Israeli diplomat: Our alliance with Gulf divides Middle East into two camps
By NOA AMOUYAL
The signing of the groundbreaking Abraham Accords has signified a demarcation of sorts in the Middle East dividing the region into two camps - one of modernization and one of terror - Israel's Acting Consul in New York said on Sunday.
"The Abraham Accords carries geostrategic importance," Israel Nitzan, who recently assumed the role from former Consul General Dani Dayan, said. "It is an agreement that is already drawing clear lines between two camps in our region - between the camp of pragmatism and peace, stability - in which you find the UAE, Israel, Bahrain. And the other camp, of course, is the camp of radicalism and war and instability led by Iran, Syria and Hamas."
Abraham Accords has the potential to change the entire dynamic in the Middle East
Speaking at a panel discussion hosted by the Jewish Community Relations Council, Nitzan delivered his remarks alongside his counterpart in the United Arab Emirates, Abdalla Shaheen.
Nitzan added that the Abraham Accords has the potential to change the entire dynamic in the Middle East, including the Israeli-Palestinian conflict.
"This agreement also gives Palestinians the opportunity to change their behavior and to adopt a more pragmatic and less rejectionist attitude and join this regional process. This is a paradigm shift and we hope our pro-Palestinian neighbors will want to join this camp," he added, continuing his two camps metaphor.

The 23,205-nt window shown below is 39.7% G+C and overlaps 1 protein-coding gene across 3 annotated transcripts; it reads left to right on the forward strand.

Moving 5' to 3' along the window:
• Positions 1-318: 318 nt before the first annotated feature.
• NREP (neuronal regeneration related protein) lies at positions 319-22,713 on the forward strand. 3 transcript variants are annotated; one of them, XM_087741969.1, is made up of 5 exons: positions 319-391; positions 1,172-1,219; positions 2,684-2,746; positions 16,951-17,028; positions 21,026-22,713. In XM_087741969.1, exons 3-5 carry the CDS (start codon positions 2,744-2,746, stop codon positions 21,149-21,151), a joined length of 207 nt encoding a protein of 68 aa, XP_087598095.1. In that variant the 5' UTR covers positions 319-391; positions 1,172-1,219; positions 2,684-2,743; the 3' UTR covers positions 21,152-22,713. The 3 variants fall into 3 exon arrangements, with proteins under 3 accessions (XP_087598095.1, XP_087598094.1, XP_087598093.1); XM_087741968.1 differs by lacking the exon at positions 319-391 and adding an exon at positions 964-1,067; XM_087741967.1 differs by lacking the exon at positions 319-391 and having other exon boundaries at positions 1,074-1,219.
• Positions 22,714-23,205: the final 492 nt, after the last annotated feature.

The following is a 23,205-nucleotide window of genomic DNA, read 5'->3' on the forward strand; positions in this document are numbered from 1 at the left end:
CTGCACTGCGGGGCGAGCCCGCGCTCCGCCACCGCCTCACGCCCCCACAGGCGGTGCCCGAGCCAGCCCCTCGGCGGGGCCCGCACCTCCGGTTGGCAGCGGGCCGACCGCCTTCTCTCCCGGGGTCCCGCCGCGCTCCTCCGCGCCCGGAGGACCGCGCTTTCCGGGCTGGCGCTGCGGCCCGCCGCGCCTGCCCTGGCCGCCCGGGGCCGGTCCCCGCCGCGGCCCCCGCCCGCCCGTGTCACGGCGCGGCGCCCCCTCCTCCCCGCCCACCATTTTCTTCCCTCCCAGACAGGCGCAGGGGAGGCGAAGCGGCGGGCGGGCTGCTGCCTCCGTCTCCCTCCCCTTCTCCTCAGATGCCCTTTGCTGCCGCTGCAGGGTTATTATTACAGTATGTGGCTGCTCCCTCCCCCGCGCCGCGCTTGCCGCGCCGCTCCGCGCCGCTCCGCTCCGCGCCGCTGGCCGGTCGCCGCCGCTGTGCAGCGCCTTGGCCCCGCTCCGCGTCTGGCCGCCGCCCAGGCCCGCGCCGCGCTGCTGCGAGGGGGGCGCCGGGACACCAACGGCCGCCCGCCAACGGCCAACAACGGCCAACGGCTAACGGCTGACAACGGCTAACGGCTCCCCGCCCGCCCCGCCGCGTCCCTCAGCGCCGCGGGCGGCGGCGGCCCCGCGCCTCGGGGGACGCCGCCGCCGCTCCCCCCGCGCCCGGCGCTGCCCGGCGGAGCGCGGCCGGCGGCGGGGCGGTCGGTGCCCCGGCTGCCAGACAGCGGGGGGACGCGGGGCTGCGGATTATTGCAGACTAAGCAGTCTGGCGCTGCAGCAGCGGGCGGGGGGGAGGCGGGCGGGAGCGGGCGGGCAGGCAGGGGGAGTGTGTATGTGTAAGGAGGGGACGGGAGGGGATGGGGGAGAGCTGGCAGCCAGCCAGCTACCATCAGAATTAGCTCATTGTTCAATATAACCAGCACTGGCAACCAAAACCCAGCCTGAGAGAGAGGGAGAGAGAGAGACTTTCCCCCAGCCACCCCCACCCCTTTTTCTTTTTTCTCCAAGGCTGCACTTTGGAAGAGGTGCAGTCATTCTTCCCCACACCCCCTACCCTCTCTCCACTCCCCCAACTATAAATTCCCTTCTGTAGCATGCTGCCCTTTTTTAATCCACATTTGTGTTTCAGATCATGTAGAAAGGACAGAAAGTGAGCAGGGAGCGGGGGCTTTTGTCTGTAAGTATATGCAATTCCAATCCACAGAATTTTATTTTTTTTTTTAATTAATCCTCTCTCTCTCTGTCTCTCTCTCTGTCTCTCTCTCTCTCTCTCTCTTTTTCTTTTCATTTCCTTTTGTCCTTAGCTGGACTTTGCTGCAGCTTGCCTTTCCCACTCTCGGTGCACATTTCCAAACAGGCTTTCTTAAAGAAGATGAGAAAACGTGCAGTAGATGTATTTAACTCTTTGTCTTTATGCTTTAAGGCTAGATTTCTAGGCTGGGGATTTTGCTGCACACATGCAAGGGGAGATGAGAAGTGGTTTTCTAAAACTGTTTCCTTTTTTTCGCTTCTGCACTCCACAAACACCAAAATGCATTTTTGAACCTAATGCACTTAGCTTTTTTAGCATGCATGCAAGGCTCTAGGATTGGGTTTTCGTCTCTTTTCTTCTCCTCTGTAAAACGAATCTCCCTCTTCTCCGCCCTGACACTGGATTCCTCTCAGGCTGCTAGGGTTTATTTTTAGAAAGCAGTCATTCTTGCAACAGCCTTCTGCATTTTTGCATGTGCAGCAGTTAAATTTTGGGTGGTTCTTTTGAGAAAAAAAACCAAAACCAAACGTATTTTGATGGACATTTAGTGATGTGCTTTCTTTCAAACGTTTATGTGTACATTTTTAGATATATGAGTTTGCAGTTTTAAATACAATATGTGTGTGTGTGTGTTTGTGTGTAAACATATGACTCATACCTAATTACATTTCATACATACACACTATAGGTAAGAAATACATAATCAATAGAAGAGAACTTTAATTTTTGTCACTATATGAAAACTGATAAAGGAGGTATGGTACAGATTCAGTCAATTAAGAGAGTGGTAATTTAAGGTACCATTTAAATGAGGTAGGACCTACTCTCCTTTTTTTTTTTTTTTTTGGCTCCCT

Shaheen added that he sees an overall fatigue for conflict in the region and, he too, welcomes the Abraham Accords and hopes it will help bring about a more peaceful region.
"I think people are tired of the conflict in that region. People want some positive change. And to do so, we must modernize the region. We see two strong future-oriented countries work together for a brighter future," he said, adding that Emirati tourists are eager to visit Israel and vice versa.
In fact, Shaheen said this is own mother is just one of the many who are clamoring to see what Israel has to offer and projected that once Covid-19 is under control, he anticipates a 50% increase in tourism from UAE to Israel.
Shaheen also added that he hoped the agreement with Bahrain and the UAE will be a model for other moderate Arab states in the Gulf and that, they too, will follow suit and normalize relations with Israel.
Ultimately, Nitzan argued, the reason why this agreement has so much potential is because it rests on shared values between the nations.
"The reason why this is such a ground-breaking development in the region is because both the UAE and Israel give priority to the well-being and needs of the people in the region. This is the first step in order to promote peace and security and stability in our region," he said.
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